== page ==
Of course, this example assumes 4% steady income over the decade. But, Erskine says, if an advisor funds the trust with something paying a fixed rate, like a mortgage on a commercial property, it's entirely possible.

These tax savings seem alluring and the investment hurdle seems low—who can't beat 1.2% these days? But remind clients not to put the cart in front of the horse. "Charitable lead trusts must first be motivated by a charitable inclination—these are not tax-saving devices," says Michael Puzo, partner at Hemenway & Barnes in Boston and chairman of the firm's private client group. "If there's something left, that's wonderful."

Puzo, who has overseen many charitable lead trusts and their variants over the years, says the current environment is about the best he's ever seen. "You're arbitraging the difference between expected investment rates of return over the long term and today's discount rate," he says. "It's completely legit—you're just respectfully disagreeing with the [IRS], in effect, over the kind of return you can achieve. If you play your cards right and invest successfully—well enough to cover the payout to the charity—then at the end you wind up with a pot of money that the IRS predicted wouldn't exist."

But what if the IRS is right? What if the trust does earn only 1.2% annually? It still must pay the charity its $50,000 annuity. First, it pays whatever it can from the investment returns—in this case, $12,000. The other $38,000 must come from the principal, the part of the trust earmarked for the heirs.

Even if the trust fails to perform as well as an advisor projected, the client cannot stop it. Remember, the trust's primary aim is to pay the promised amount to the charity each year. Advisors should note that charitable lead trusts are appropriate only for clients who can afford not to see the money again, and particularly for those who are planning on giving a big charitable gift anyway—because, as Puzo says, "What the heck, there might be something left at the end."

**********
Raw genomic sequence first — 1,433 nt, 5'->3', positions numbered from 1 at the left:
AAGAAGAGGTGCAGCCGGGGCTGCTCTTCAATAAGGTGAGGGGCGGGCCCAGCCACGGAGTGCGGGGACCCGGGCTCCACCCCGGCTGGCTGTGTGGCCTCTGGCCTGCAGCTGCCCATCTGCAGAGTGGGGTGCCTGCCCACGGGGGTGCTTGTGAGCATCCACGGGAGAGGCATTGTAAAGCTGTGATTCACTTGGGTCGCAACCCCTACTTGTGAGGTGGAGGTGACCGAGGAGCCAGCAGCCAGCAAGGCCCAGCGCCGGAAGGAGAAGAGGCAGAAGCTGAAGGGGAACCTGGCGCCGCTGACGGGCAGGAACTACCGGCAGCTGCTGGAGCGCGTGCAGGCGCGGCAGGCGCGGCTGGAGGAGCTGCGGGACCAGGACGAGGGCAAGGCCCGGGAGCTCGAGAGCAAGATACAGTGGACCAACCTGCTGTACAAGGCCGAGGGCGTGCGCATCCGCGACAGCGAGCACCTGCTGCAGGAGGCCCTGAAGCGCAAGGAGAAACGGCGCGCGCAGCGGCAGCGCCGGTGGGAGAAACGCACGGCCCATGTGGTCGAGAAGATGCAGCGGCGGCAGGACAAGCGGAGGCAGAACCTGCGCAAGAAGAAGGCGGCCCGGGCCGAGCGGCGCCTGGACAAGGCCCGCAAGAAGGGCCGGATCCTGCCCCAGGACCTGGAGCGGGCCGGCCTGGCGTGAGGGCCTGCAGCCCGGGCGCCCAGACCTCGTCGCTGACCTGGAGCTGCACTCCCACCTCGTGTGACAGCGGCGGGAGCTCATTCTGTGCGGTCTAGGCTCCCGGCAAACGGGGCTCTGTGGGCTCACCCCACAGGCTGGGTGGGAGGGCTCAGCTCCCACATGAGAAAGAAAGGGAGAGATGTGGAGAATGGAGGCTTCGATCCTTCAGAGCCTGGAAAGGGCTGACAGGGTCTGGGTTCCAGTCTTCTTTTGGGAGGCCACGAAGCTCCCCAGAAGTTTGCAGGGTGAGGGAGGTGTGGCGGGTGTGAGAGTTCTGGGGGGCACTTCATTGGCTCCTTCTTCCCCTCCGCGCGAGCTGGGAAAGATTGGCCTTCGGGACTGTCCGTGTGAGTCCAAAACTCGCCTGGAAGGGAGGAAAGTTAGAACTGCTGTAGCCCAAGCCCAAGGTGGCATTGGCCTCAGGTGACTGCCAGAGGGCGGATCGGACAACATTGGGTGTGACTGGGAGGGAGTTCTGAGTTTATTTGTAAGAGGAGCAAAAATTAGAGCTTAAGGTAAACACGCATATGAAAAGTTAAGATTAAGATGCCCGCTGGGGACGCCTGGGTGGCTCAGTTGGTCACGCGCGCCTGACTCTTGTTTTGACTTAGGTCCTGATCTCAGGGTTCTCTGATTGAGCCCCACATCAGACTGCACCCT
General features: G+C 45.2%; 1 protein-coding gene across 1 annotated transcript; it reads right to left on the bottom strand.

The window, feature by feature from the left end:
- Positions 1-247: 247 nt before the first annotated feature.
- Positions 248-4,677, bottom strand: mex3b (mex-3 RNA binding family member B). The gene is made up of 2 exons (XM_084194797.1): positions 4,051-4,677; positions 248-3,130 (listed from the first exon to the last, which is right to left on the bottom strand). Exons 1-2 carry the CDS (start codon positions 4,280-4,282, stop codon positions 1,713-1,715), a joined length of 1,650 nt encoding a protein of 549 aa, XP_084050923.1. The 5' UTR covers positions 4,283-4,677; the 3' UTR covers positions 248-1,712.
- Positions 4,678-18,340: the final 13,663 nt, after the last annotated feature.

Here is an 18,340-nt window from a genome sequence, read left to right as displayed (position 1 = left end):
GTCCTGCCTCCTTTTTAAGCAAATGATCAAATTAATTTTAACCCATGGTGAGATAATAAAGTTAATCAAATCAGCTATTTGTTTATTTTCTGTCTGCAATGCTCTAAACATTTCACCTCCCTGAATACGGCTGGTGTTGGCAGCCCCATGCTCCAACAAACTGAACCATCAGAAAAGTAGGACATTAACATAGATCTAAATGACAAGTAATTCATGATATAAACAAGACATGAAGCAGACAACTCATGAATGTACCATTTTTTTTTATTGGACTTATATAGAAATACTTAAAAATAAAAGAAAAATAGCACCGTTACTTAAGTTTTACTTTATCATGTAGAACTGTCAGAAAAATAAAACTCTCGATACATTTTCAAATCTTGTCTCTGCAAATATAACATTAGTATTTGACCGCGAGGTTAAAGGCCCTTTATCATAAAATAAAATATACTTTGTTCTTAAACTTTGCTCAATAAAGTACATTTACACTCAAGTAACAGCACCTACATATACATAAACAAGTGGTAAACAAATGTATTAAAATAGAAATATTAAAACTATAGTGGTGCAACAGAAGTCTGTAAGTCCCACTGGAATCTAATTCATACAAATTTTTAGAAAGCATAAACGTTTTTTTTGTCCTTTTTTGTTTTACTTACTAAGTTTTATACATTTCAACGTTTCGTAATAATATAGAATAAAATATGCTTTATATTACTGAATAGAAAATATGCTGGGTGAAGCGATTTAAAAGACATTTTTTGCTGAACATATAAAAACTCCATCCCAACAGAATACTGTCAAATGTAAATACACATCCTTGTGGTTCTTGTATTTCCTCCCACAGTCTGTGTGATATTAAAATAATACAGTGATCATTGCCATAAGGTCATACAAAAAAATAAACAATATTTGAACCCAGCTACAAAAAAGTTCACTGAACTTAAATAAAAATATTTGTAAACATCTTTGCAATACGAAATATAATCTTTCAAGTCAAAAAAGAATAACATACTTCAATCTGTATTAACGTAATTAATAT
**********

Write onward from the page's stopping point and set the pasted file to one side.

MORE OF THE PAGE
What if the investments go bad and the trust runs out of money before the end of the period? Is the client on the hook to make good on the rest of the payments to the charity? In most cases, no.

If the commitment paperwork to the charity is done properly, it should be clear the gift is just that: a gift. It is not a pledge that must be honored over the entire time period.

"You don't want any confusion about extent of your charitable commitment," Puzo says. If the money runs out, the trust is ended prematurely—although, because it's a taxable entity, the trust must file paperwork with the IRS to say it is closing.

"No Pot of Gold"
Puzo experienced just such a situation. Years ago, his firm inherited a client with a charitable lead trust drafted by another law firm. At the time, with inflation rampant and interest rates soaring, it was easy to think high bond income was a sure thing. The previous advisors set the annuity at 10%, thinking bonds would pay that rate for years to come.

But the advisor did not match the duration of the bonds to the length of the trust. When high-rate bonds came up for reinvestment before the end of the trust, the advisors could not replace them with securities offering equally high yields. They "had to start paying out principal, and then it got into a death spiral," Puzo recalls. "The charity says, 'What happened to our payments?' And the kids find out there's no pot of gold."

If the charitable lead trust sounds vaguely familiar, that may be because it has a more famous sibling: the charitable remainder trust. In that trust, a fixed payment goes to an individual—the client's spouse or child—generally for however many years that person lives. At the end of that person's life, or the end of the term of the trust, any money that is left—the remainder—goes to charity.

Elizabeth Wine is a contributing writer for Financial Planning.